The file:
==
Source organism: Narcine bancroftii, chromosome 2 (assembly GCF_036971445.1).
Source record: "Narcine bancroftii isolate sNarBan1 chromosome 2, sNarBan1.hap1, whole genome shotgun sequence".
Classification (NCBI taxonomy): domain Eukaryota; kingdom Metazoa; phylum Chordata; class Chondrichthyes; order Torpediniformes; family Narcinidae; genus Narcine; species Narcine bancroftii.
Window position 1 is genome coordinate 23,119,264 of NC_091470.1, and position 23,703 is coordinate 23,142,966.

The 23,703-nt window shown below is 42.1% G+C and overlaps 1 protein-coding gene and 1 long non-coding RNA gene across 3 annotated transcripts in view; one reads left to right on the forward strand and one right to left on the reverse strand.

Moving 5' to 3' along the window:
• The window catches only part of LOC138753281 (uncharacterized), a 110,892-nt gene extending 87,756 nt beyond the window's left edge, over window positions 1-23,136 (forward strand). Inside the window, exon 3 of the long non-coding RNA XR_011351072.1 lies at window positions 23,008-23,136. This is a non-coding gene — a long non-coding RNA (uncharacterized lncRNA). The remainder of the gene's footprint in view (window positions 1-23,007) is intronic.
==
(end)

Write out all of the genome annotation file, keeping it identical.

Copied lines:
Source organism: Narcine bancroftii, chromosome 2 (assembly GCF_036971445.1).
Source record: "Narcine bancroftii isolate sNarBan1 chromosome 2, sNarBan1.hap1, whole genome shotgun sequence".
Classification (NCBI taxonomy): domain Eukaryota; kingdom Metazoa; phylum Chordata; class Chondrichthyes; order Torpediniformes; family Narcinidae; genus Narcine; species Narcine bancroftii.
Window position 1 is genome coordinate 23,119,264 of NC_091470.1, and position 23,703 is coordinate 23,142,966.

The 23,703-nt window shown below is 42.1% G+C and overlaps 1 protein-coding gene and 1 long non-coding RNA gene across 3 annotated transcripts in view; one reads left to right on the forward strand and one right to left on the reverse strand.

Moving 5' to 3' along the window:
• The window catches only part of LOC138753281 (uncharacterized), a 110,892-nt gene extending 87,756 nt beyond the window's left edge, over window positions 1-23,136 (forward strand). Inside the window, exon 3 of the long non-coding RNA XR_011351072.1 lies at window positions 23,008-23,136. This is a non-coding gene — a long non-coding RNA (uncharacterized lncRNA). The remainder of the gene's footprint in view (window positions 1-23,007) is intronic.